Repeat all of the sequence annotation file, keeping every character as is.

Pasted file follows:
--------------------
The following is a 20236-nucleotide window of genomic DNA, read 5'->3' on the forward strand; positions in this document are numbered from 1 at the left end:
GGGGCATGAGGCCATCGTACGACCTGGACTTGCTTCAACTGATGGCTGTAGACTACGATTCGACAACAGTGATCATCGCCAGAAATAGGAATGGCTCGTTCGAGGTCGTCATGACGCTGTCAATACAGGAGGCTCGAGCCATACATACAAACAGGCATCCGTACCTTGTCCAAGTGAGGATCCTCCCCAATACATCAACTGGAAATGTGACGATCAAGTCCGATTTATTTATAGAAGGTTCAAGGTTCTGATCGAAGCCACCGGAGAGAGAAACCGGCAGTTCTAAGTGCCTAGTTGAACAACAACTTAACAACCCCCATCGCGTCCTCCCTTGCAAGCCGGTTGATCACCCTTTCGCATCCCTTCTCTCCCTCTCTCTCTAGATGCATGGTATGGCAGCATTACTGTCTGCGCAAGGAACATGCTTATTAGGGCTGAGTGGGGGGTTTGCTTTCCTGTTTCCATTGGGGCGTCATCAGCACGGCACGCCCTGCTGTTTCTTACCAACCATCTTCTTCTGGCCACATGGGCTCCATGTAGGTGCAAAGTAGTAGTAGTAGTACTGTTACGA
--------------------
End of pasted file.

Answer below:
The following is a 20236-nucleotide window of genomic DNA, read 5'->3' on the forward strand; positions in this document are numbered from 1 at the left end:
GGGGCATGAGGCCATCGTACGACCTGGACTTGCTTCAACTGATGGCTGTAGACTACGATTCGACAACAGTGATCATCGCCAGAAATAGGAATGGCTCGTTCGAGGTCGTCATGACGCTGTCAATACAGGAGGCTCGAGCCATACATACAAACAGGCATCCGTACCTTGTCCAAGTGAGGATCCTCCCCAATACATCAACTGGAAATGTGACGATCAAGTCCGATTTATTTATAGAAGGTTCAAGGTTCTGATCGAAGCCACCGGAGAGAGAAACCGGCAGTTCTAAGTGCCTAGTTGAACAACAACTTAACAACCCCCATCGCGTCCTCCCTTGCAAGCCGGTTGATCACCCTTTCGCATCCCTTCTCTCCCTCTCTCTCTAGATGCATGGTATGGCAGCATTACTGTCTGCGCAAGGAACATGCTTATTAGGGCTGAGTGGGGGGTTTGCTTTCCTGTTTCCATTGGGGCGTCATCAGCACGGCACGCCCTGCTGTTTCTTACCAACCATCTTCTTCTGGCCACATGGGCTCCATGTAGGTGCAAAGTAGTAGTAGTAGTACTGTTACGA